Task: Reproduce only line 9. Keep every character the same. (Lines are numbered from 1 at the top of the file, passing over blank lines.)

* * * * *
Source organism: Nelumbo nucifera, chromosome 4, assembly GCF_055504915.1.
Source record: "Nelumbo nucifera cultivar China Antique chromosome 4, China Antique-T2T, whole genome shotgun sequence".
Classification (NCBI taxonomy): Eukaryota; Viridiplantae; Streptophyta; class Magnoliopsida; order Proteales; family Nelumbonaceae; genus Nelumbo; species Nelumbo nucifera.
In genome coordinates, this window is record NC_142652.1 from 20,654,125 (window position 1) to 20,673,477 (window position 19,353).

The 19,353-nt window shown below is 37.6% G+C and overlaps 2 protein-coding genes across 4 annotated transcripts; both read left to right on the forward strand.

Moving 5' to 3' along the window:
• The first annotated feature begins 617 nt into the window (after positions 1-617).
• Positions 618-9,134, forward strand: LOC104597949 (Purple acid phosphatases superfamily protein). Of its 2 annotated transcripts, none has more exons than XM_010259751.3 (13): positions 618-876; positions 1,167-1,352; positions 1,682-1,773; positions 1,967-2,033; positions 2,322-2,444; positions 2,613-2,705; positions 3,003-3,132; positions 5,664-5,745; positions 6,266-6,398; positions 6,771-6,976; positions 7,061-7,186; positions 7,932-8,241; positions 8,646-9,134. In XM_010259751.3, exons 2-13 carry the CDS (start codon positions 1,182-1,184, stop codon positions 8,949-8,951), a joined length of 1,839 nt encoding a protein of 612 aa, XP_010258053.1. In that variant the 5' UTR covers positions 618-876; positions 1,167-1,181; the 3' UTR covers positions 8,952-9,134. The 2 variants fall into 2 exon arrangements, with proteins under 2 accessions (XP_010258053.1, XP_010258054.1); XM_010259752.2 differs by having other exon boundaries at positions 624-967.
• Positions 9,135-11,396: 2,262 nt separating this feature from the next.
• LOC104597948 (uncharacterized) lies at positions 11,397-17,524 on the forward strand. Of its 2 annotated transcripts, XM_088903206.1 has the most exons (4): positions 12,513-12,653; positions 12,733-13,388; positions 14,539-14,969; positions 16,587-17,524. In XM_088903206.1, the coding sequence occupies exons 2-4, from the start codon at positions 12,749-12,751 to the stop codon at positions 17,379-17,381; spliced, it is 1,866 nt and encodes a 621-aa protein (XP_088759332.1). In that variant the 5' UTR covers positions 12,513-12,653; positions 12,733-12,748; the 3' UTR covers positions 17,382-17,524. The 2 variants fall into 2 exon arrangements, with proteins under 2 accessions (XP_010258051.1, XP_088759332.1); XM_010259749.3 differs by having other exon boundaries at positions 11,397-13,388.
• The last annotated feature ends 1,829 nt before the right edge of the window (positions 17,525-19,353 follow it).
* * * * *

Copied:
• Positions 9,135-11,396: 2,262 nt separating this feature from the next.